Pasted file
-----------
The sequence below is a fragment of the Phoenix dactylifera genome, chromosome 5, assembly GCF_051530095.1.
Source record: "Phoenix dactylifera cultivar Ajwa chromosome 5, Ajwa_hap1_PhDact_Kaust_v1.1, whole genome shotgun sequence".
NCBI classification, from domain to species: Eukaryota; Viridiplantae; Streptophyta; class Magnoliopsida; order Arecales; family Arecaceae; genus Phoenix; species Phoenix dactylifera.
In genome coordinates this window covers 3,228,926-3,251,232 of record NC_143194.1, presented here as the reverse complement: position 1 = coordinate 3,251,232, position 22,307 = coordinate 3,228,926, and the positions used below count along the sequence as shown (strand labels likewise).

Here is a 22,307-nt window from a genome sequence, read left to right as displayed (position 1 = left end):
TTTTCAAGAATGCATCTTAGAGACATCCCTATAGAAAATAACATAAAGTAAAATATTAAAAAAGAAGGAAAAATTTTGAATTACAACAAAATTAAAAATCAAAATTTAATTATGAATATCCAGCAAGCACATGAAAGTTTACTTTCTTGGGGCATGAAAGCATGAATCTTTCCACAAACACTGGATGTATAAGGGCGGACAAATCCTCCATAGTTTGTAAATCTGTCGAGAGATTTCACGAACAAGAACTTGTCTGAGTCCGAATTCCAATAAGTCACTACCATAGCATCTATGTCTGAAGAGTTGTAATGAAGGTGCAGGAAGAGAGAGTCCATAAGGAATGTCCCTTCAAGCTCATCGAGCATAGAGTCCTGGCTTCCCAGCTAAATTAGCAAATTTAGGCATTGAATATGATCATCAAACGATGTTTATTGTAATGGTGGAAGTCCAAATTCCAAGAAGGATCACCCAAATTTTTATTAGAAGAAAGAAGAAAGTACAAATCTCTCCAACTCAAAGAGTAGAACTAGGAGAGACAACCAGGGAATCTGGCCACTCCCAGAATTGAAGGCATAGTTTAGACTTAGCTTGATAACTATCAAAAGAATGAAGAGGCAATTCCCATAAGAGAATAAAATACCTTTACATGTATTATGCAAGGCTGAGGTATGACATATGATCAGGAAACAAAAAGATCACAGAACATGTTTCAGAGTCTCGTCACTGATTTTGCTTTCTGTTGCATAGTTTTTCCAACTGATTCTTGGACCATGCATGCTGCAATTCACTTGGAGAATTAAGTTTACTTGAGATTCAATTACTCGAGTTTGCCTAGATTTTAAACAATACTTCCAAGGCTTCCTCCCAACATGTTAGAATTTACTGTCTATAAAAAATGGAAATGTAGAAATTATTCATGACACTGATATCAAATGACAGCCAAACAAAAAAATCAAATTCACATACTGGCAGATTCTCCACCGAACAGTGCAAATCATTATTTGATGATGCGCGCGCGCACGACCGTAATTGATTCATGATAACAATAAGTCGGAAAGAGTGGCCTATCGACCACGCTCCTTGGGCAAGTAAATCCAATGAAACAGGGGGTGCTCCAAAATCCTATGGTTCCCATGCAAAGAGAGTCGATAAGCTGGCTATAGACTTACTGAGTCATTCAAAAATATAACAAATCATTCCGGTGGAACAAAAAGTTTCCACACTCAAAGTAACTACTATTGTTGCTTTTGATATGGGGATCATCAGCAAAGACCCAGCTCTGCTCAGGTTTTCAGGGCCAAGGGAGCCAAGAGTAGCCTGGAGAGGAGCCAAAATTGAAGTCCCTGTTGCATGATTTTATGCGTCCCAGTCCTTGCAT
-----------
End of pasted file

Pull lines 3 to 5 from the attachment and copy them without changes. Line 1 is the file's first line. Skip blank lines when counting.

NCBI classification, from domain to species: Eukaryota; Viridiplantae; Streptophyta; class Magnoliopsida; order Arecales; family Arecaceae; genus Phoenix; species Phoenix dactylifera.
In genome coordinates this window covers 3,228,926-3,251,232 of record NC_143194.1, presented here as the reverse complement: position 1 = coordinate 3,251,232, position 22,307 = coordinate 3,228,926, and the positions used below count along the sequence as shown (strand labels likewise).

Here is a 22,307-nt window from a genome sequence, read left to right as displayed (position 1 = left end):